It seems like there’s always a new high-rise, apartment complex or upscale grocery store popping up in Dallas. But there are several historic buildings and structures that have outlived the shiny and new -- they've become landmarks.
Preservation Dallas is trying to keep these buildings from the wrecking ball. The group recently released the 2015 Most Endangered Historic Places list. Preservation Dallas is highlighting 10 buildings that demonstrate the “rapidly disappearing residential, commercial and educational architecture” of the city.
Location: 5500 Swiss Avenue (East Dallas)
Architect: Hal Thomson
Namesake: Local banker George Aldredge and his wife Rena Munger
Why it’s endangered: “While the house is not threatened with demolition, it is threatened by the removal of its city permission to hold events at the house which allows the public access to one of the most wonderful historic interiors in Dallas and helps the nonprofit generate the funds necessary to maintain this historic gem. If the permission is revoked, the house will most likely have to be sold, closing it to the public and subjecting the highly intact historic interiors to modernization.”
Location: 4503 Reiger Avenue (East Dallas)
Architect: Lang & Witchell
Namesake: Italian sculptor Didaco Bianchi and his wife Ida
Why it’s endangered: “Although there are permits issued for work on the house, the work has seemingly stopped and the house continues to deteriorate with the roof now showing visible signs of deterioration.”
Brink’s Coffee Shop
Location: 4505 Gaston Avenue (East Dallas)
Architect: Paul & Paul Architects
Namesake: Norman Brinker and his first wife Maureen Connolly, both former US Olympians
Why it’s endangered: “The building is now vacant and boarded up. Unless this unique property is renovated and brought back to life, it will continue to deteriorate, or may eventually succumb to redevelopment pressure, leading to the erasing of a part of Dallas’ culinary and architectural history.”
Location: 899 Stemmons Freeway (City Center)
Architect: Jay Sarno
Namesake: None, but it once welcomed famed guests, including The Beatles, Led Zeppelin, The Who, Jimi Hendrix, Richard Nixon, and Norman Mailer.
Why it’s endangered: “After the hotel ceased operation it was converted to the Decker Jail, which is now closed. Dallas County is in the process of selling the building to a developer interested in demolishing this once hip, mid-century building tied to the cultural history of Dallas, for a new data center.”
Selected schools in the Dallas Independent School District
Location: City Wide (Woodrow Wilson in East Dallas, Booker T. Washington downtown, and Sunset in Oak Cliff, etc.)
Date: Early 1900s to the 1950s.
Architect: Mark Lemmon, C.D. Hill and other well-known Dallas architects of the time
Why it’s endangered: “Historic schools are too important to be lost due to closure or replacement and every opportunity should be afforded by DISD for their continued use and preservation.”
Location: 1914-1920 Martin Luther King Jr. Boulevard (South Dallas)
Architect: H. F. Pettigrew of Pettigrew and Worley (They developed the Lakewood and Circle theaters, too.)
Why it’s endangered: “Due to sagging ticket sales, the theater closed in 1965. Since then it has been used for special events and performances. The theater and block of original commercial spaces are now up for sale and could be demolished to make way for new development, erasing a part of the African American history of the city and taking away one of Dallas’ few remaining historic theaters."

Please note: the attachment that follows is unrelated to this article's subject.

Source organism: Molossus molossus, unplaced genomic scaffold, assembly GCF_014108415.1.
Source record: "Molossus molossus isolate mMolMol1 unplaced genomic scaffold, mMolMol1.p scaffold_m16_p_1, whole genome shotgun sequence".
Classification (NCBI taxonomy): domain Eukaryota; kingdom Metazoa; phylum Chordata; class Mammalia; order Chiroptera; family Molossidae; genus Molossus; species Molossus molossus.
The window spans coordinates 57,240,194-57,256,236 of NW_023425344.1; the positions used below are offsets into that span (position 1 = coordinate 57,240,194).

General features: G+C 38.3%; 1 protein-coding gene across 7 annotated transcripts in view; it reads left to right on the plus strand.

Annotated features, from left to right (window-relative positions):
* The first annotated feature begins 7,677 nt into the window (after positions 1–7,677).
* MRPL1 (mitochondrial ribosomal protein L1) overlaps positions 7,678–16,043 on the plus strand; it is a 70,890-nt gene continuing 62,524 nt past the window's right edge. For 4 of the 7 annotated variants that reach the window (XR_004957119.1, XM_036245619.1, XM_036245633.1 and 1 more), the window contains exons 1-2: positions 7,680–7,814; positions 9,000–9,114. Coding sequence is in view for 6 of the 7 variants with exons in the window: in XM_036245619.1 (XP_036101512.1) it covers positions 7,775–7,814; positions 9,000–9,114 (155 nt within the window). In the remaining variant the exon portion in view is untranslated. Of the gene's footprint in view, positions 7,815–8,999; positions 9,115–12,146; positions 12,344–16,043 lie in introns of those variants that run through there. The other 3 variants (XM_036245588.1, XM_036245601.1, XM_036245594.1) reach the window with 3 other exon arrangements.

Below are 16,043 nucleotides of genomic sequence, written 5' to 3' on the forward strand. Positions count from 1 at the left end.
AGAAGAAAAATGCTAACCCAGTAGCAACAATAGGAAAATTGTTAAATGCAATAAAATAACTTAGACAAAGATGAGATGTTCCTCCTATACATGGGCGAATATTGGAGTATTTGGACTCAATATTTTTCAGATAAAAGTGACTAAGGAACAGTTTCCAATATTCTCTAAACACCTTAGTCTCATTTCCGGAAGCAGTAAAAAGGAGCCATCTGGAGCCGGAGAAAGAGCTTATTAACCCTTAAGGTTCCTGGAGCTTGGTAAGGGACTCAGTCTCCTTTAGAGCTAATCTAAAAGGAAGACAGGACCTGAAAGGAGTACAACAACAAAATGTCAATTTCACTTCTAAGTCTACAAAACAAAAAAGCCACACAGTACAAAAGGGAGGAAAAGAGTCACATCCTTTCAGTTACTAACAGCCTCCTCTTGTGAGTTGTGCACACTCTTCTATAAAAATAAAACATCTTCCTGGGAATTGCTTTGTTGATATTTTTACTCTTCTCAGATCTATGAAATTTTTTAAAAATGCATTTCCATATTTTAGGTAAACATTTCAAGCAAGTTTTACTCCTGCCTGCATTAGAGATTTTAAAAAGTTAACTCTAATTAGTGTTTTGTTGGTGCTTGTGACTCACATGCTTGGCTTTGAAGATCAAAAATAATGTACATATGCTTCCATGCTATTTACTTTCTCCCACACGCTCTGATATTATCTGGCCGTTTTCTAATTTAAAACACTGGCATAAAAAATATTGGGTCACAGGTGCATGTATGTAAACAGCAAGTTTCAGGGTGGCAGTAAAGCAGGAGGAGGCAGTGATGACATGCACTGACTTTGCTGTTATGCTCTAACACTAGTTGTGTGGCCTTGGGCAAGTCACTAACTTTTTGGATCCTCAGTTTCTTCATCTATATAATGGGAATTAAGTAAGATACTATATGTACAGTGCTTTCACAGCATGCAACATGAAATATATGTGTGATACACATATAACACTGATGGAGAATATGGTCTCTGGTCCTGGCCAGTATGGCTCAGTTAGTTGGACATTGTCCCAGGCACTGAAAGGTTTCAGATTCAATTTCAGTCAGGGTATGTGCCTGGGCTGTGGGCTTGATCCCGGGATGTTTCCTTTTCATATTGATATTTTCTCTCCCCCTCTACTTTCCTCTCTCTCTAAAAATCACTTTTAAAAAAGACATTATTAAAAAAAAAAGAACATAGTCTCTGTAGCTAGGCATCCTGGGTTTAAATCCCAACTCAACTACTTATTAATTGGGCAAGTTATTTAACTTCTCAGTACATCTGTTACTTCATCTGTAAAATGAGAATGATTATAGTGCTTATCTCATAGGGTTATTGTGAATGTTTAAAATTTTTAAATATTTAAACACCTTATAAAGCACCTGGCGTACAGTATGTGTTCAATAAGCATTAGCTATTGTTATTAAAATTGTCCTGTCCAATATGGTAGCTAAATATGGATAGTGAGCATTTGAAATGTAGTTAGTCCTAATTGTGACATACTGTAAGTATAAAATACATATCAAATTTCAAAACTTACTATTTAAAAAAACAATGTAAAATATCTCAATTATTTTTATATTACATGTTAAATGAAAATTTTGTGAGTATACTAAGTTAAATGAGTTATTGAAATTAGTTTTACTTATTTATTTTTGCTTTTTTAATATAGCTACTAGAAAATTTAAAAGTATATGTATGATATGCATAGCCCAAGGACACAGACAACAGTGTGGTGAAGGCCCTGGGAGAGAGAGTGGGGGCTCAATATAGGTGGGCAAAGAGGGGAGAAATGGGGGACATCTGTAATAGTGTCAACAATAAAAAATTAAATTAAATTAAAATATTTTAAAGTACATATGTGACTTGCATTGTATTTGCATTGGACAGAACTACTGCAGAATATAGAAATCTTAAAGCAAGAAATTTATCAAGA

Selected schools in the Highland Park Independent School District
Location: Bradfield Elementary School – 4300 Southern Avenue (Highland Park), University Park Elementary School – 3505 Amherst Avenue (University Park), and Hyer Elementary School – 3920 Caruth Boulevard (Highland Park)
Architect: Lang & Witchell, Mark Lemmon
Why it’s endangered: “There are many options which would both value the original buildings of these three historically-significant schools, designed by prominent Dallas architects, while at the same time providing HPISD with the needed additional capacity. Options include the targeted demolition of ancillary additions and the rehabilitation of the original core structures, while adding on multi-level spaces to accommodate new, 21st-century educational programs.”
Historic cemeteries in Dallas
Location: City wide (McAdams in Oak Cliff, McCree in Lake Highlands, and Pioneer in downtown, etc.)
Date: As far back as the 1800s
Why it’s endangered: “Over the years, many have suffered vandalism, deterioration, storm damage, and improper upkeep of the markers. Historic cemeteries often have limited resources for care and maintenance with many markers lost in overgrowth or toppled to the ground.”
Low-rise historic Downtown buildings
Location: Downtown (Ex: Milliner’s Supply Company Building located at 911 Elm St.)
Date: Most from the early 1900s
Why it’s endangered: “They are tied to the retail and commercial history of the city and those that remain are often not protected by City of Dallas Landmark status. Smaller historic buildings downtown, 2 to 4 stories in height, are rapidly vanishing due to development pressure, with four between Elm and Main Streets demolished for new development just last year.”
Salvation Army Building
Location: 6500 Harry Hines Boulevard (Medical Center)
Architect: Grayson Gill
Why it’s endangered: “The Salvation Army now uses it for offices, although the building is currently for sale. The expansion and growth of medical facilities near the building raises the threat that this mid-century gem could be razed for new development.”
Read more information on these buildings and see what other structures have made past lists here.
Preservation Dallas provided the pictures and information about the buildings.